Predictably, the Federal Aviation Administration (“FAA”) has weighed in strongly in opposition to the City of Santa Monica’s (“City”) plan to close the Santa Monica Airport (“Airport”) within the next two years. The City, owner and operator of the Airport, plans to begin the process of closure, including cancellation and/or modification of leases held by various aeronautical service providers, such as providers of fuel, maintenance and hangar storage. Those Airport incumbents are already paying rent on a month-to-month basis, subject to summary eviction.
The Santa Monica Airport Commission has recently made a proposal to limit access of certain aircraft to Santa Monica Airport by limiting emissions allowable from those aircraft. The proposal may be public spirited in its intent, but shocking in its naiveté with respect to the preemptive authority of federal law and specifically the federal authority over emissions from aircraft engines.
The Administrator of the Environmental Protection Agency (“EPA”) is granted by Congress exclusive jurisdiction over the creation and enforcement of regulations governing emissions from aircraft engines. “The Administrator shall, from time to time, issue proposed emission standards applicable to the emission of any air pollutant from any class or classes of aircraft engines which in his judgment causes, or contributes to, air pollution which may reasonably be anticipated to endanger public health and welfare.” 42 U.S.C. § 7571(a)(2)(A) and (a)(3). There are, however, some limits on EPA’s authority.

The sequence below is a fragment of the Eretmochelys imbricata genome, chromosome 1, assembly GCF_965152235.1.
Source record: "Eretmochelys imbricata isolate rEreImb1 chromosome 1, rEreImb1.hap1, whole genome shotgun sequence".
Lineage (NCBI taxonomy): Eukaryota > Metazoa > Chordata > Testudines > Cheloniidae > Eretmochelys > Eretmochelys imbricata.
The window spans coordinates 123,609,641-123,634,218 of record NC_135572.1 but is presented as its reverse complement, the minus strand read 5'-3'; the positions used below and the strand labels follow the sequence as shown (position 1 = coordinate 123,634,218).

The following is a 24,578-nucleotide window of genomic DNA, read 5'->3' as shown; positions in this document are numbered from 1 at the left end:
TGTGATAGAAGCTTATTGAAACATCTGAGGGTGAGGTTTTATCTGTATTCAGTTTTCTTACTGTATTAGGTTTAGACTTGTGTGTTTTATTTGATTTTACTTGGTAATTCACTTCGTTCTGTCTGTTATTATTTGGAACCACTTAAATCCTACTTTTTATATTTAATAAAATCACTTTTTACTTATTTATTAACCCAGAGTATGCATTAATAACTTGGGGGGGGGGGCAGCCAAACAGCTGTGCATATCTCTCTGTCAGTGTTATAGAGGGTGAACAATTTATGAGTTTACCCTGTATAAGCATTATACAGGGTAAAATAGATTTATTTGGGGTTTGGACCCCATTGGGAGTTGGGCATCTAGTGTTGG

The internet has been abuzz lately with talk about the latest legal action filed by the City of Santa Monica (“City”) against the Federal Aviation Administration (“FAA”), on October 31, 2013, seeking to avoid FAA’s refusal to allow the closure of Santa Monica Airport, see City of Santa Monica v. United States of America, et al., U.S.D.C. Case No. CV13-08046, an active general aviation airport surrounded by residential neighborhoods.
More specifically, the suit seeks to: (1) quiet title to the real property upon which the airport is now located, pursuant to 28 U.S.C. § 2409a, as having been owned in fee simple by the City since approximately 1926; (2) obtain a judicial declaration that any attempt by FAA to prevent closure interferes with the City’s constitutional obligations to protect the public health, safety and welfare and, thus, constitutes a “taking” without just compensation in violation of the Fifth Amendment to the United States Constitution. The City bases this claim on its ownership of the airport property in fee simple, and any constraint on closure is “constructive confiscation of airport property, and, thus, a violation of the prohibition on takings with just compensation in the Fifth Amendment to the United States Constitution;” (3) establish violation of the Tenth Amendment to the United States Constitution brought about by FAA’s stepping outside the rights given to the federal government under Constitution, and incurring on the powers of protection of the public health, safety and welfare left to the states; and (4) establish violation of the Due Process Clause in the Fifth Amendment to the United States Constitution arising from FAA’s contravention of its own regulatory guidance, which limits FAA’s power to restrict closure to those instances where FAA owned the property upon which the airport to be closed is located.
Leaving aside: (1) the difficulty of maintaining a case for inverse condemnation, or “taking” by one public entity against another where the express language of the Fifth Amendment provides that “private property [shall not] be taken for public use without just compensation,” see, e.g., Complaint, ¶ 106 [emphasis added]; and (2) the hurdle of obtaining declaratory and injunctive relief as a remedy for unconstitutional taking, where the law is clear that monetary damages are the exclusive remedy, there are several attributes that make this case unique, and, thus, not a precedent for action by others seeking to close airports.